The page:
• Came across this old answer and while I agree with Oli, there are specific user cases where you would want to disable CPU scaling - Audio recording for example. Unless you have a specific need, leave it at ondemand
    – Panther
    Mar 22, 2016 at 17:14
  • By chance is there a way to know which process is constantly changing min/max values of frequency scaling? It always changes and I don't know why. see askubuntu.com/questions/800797/how-to-enable-turbo-boost Jul 20, 2016 at 17:29

Set all CPUs to performance governor:

for GOVERNOR in /sys/devices/system/cpu/cpu*/cpufreq/scaling_governor; \
do \
    echo "performance" | sudo tee $GOVERNOR; \

All supported governors by Linux kernel:

  • performance Run the CPU at the maximum frequency.
  • powersave Run the CPU at the minimum frequency.
  • userspace Run the CPU at user specified frequencies.
  • ondemand Scales the frequency dynamically according to current load. Jumps to the highest frequency and then possibly back off as the idle time increases.
  • conservative Scales the frequency dynamically according to current load. Scales the frequency more gradually than ondemand.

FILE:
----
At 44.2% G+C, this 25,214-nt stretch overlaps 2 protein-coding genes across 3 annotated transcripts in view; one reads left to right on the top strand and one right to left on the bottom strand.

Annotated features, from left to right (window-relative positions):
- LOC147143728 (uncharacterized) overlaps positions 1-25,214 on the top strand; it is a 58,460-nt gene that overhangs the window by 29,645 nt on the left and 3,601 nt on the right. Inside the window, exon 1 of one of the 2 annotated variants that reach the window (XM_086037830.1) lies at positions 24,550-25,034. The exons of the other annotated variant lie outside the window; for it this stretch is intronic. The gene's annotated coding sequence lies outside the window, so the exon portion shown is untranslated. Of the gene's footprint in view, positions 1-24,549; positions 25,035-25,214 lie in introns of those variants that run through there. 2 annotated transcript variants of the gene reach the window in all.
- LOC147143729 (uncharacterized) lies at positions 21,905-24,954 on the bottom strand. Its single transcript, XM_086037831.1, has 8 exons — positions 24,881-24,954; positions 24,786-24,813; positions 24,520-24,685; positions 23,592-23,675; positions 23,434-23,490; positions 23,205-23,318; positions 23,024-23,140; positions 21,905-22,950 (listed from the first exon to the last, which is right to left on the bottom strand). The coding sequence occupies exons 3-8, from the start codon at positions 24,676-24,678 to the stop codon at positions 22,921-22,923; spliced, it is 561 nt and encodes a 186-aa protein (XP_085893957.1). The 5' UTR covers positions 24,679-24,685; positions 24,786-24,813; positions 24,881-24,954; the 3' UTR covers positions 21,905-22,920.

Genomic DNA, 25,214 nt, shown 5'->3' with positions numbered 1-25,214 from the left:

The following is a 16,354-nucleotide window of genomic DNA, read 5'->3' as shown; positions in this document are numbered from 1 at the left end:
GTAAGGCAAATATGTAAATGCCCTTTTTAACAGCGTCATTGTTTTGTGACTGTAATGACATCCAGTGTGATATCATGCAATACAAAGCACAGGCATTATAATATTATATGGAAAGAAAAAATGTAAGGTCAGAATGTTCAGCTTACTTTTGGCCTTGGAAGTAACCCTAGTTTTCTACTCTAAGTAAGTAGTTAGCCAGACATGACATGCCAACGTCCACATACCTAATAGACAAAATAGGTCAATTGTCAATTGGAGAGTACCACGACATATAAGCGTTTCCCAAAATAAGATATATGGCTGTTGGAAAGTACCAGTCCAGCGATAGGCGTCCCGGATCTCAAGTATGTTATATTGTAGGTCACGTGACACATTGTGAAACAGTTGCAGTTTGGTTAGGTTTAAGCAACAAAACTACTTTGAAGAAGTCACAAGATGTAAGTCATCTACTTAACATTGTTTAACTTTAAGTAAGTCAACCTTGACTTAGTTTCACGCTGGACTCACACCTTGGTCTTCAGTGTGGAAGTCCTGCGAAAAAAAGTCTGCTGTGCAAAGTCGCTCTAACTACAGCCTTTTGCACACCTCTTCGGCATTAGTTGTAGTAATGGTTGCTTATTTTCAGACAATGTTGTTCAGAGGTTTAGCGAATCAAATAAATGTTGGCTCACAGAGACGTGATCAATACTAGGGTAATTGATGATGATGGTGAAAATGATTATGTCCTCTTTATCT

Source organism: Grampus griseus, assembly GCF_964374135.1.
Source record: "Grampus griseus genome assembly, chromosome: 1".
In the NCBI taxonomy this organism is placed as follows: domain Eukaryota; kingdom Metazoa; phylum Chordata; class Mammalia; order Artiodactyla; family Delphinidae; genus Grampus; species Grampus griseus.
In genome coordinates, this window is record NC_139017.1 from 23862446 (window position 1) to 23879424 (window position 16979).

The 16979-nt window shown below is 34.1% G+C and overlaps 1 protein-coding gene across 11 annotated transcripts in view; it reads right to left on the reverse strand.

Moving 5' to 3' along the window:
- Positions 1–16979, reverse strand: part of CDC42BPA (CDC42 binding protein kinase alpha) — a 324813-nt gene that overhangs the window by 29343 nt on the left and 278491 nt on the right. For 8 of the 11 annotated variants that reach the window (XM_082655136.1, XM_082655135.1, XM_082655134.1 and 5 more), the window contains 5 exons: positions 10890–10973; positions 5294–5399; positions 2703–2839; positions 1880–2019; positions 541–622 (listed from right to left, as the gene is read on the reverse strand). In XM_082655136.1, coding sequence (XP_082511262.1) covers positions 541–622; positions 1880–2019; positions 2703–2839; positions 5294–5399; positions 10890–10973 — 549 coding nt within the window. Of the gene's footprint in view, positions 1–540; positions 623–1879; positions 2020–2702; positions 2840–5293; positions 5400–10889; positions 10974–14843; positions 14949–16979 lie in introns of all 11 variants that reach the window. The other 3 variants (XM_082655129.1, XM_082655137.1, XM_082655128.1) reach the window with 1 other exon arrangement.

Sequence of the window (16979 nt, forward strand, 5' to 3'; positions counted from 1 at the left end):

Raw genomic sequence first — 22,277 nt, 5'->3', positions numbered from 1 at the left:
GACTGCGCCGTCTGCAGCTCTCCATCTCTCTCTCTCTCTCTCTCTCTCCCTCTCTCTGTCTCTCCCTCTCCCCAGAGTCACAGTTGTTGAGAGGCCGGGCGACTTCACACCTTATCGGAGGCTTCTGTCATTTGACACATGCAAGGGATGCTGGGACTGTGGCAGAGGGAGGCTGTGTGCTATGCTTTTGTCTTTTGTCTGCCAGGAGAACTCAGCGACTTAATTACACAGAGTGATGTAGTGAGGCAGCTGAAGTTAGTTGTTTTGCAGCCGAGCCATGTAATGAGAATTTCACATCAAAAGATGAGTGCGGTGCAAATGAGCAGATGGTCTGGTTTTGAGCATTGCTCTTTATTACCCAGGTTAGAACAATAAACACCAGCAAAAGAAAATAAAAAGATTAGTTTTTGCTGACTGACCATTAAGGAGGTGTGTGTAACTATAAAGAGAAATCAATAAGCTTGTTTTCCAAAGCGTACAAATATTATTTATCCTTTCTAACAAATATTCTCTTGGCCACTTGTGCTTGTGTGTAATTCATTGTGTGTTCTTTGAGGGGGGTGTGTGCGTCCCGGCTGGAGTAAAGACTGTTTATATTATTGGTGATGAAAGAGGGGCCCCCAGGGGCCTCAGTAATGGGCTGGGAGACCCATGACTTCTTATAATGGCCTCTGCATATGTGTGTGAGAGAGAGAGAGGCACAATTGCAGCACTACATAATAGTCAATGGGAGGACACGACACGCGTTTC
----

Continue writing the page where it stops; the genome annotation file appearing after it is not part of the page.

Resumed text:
• schedutil Scheduler-driven CPU frequency selection

See https://www.kernel.org/doc/Documentation/cpu-freq/governors.txt


On some systems, the 'ondemand' governor is unfortunately broken.

This is the case for "Intel(R) Core(TM)2 Quad CPU Q9300 @ 2.50GHz" and kernel 2.6.32-42.

The kernel thinks it can set the frequency individually for each CPU while the hardware actually only allows setting the frequency on groups of several CPUs (e.g. CPU 0 and 1 together, and CPU 2 and 3 together).

You may find out that the kernel isn't aware of this by looking at the /sys/devices/system/cpu/cpu*/cpufreq/affected_cpus files which contain "0", "1", "2", "3" instead of "0 1", "0 1", "2 3", "2 3".

The visible effect of this missmatch is a single-threaded process that starts running full speed on one CPU (the 'ondemand' governor reacts fast), and then, after about 20 seconds (depends on setting details), looses some of its speed.

The reason is the OS, with the 'ondemand' governor, periodically reapplies low freqs on the idle CPUs, not expecting that it will also implicitly change the freq of our busy CPU. It's not even visible when you look at /sys/devices/system/cpu/cpu*/cpufreq/*cur_freq or /proc/cpuinfo, the OS is just not aware of it!

So, on these systems the solution is to switch back to the simple 'performance' governor.